Falsely Accused Of A Sexual Offense?

If you've been falsely accused of a sexual offense, you're probably scared sick. An investigation can tear your life apart and destroy your reputation. A conviction can bring jail time, probation, fines, mandatory counseling and a permanent social stigma because of laws that require lifetime registration as a sex offender on public databases. However, false accusations happen, and there are ways to defend against them. Read below to learn more.

Accuser Motivation Can Lead To A Defense

People make false accusations for all kinds of reasons, and sometimes it's impossible to understand. Some motivations, however, are more common than others. They include:

  1. Child Custody Disputes. A lot of false sexual abuse allegations occur between warring spouses when there are children involved. There might be some element of anger or revenge involved, but the basic motivation is to gain an advantage in family court by demonizing the accused. 
    Sometimes a grandparent can make false allegations, claiming that a parent's boyfriend or girlfriend inappropriately touched a child (or worse), in order to gain custody of that child. This often happens when the grandparent doesn't approve of the new boyfriend or girlfriend.
  2. Anger Or Revenge. Anger and revenge alone, without other motivation, can be a powerful incentive to lie. Sometimes teenagers or younger children will lie about being sexually abused because they're aware that the accusations have power and they're angry over something. They can lack the emotional or mental maturity, however, to understand the long-term consequences to the accused. When the situation escalates, they may try to retract their statements, but find that the legal system is no longer listening to them. Police and psychologists may even decide the child or teen was coerced somehow into changing his or her testimony.
    Some adults are also willing to make false accusations of sexual abuse, however, usually with the full understanding of what they're doing. They may be looking for revenge for any reason, but it often happens between sexual partners when the relationship is ending and the accuser feels betrayed or used.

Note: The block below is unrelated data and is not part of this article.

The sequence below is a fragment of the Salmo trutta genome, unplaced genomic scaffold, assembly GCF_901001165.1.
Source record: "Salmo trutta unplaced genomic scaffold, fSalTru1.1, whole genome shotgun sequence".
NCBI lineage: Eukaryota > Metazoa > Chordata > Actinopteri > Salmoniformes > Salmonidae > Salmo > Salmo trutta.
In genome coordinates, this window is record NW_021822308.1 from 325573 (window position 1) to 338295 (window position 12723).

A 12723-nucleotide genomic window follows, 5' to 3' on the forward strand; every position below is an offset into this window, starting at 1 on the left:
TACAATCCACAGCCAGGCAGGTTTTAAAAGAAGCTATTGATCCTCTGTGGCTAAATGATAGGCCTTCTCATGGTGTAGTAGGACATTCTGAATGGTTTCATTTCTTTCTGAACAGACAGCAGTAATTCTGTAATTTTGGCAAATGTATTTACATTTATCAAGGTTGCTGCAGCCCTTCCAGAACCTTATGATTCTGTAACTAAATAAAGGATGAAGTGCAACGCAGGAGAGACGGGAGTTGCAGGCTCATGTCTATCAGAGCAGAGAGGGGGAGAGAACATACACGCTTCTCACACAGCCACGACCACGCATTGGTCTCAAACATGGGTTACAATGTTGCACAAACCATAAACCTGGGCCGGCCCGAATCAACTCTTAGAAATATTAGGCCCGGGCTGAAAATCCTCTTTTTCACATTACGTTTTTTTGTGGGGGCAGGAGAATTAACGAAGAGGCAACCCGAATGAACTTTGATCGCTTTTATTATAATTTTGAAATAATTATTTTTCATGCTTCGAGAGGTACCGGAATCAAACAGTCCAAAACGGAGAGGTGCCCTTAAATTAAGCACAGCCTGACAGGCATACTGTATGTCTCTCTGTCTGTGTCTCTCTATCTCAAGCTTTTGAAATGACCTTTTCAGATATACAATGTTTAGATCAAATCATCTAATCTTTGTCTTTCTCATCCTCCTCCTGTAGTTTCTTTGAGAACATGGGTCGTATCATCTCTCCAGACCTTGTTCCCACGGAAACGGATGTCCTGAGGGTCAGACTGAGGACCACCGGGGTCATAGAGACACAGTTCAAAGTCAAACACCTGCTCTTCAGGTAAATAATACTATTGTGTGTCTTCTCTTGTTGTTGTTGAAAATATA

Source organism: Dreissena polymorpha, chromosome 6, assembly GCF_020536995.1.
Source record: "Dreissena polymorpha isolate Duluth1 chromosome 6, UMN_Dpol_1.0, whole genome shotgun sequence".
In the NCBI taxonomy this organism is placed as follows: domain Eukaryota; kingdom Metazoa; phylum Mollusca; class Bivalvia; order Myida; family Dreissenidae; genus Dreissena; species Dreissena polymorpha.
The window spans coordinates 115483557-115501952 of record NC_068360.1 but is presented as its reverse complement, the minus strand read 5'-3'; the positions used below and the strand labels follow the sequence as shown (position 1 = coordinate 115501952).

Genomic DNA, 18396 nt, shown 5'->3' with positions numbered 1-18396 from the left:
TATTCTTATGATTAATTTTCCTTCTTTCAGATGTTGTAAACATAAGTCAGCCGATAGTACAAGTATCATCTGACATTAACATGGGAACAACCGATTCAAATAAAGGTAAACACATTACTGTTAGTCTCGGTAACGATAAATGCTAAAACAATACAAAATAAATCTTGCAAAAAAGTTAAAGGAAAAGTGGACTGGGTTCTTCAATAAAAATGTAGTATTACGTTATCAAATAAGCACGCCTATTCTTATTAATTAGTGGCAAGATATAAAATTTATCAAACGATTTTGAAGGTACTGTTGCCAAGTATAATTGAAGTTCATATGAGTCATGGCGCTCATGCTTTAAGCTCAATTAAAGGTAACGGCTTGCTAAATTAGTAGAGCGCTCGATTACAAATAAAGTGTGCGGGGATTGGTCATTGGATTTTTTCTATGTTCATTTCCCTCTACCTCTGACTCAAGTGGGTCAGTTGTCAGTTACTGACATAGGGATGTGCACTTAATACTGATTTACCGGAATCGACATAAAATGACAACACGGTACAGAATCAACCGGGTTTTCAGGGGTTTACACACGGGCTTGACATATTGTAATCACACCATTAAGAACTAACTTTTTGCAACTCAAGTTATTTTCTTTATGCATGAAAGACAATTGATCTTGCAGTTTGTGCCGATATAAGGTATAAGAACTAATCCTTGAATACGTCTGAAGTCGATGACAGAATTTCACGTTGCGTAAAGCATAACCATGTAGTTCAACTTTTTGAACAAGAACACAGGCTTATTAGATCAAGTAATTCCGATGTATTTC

3. Financial Extortion. You don't have to be rich, or a celebrity, in order to be the target of someone who's willing to lie about a sexual assault. Employees sometimes threaten to bring charges against employers in order to get a better position, easier work, or money. 
  4. Hiding Consensual Sex. You can find yourself accused of rape or another sexual assault after consensual sex. Often, when this happens, the accuser is trying to protect his or her own reputation, at the expense of yours. Sometimes there's a spouse involved who has just learned of the affair.

The Evidence Itself Can Be Attacked

Even innocuous photographs can be suddenly seen in a bad light, and become "proof" of your alleged sexual crimes. Those photographs of your 3 year old playing in the tub or streaking toward bed were just happy memories of good times, but now they're looming large in the hands of the prosecution as "evidence" of sexual abuse. Your attorney can challenge the way that evidence was collected from computer files and other records, and stop illegally obtained evidence from being used against you.

The Victim's Memory May Have Been Tainted

One of the hardest things to understand about false allegations of sexual abuse is that not everyone who makes them realizes they are false. Children sometimes really believe that something happened, but the memories are false, built off of suggestions made by (usually) well-meaning police, therapists, teachers, and other adults. Your attorney may examine the issue of taint through pre-trial motions or hearings in order to expose the situations that led to the tainted evidence.

If you've been accused, contact a criminal defense attorney immediately, so that you can start discussing your situation and possible defense strategies right away. Your freedom and future depend on it.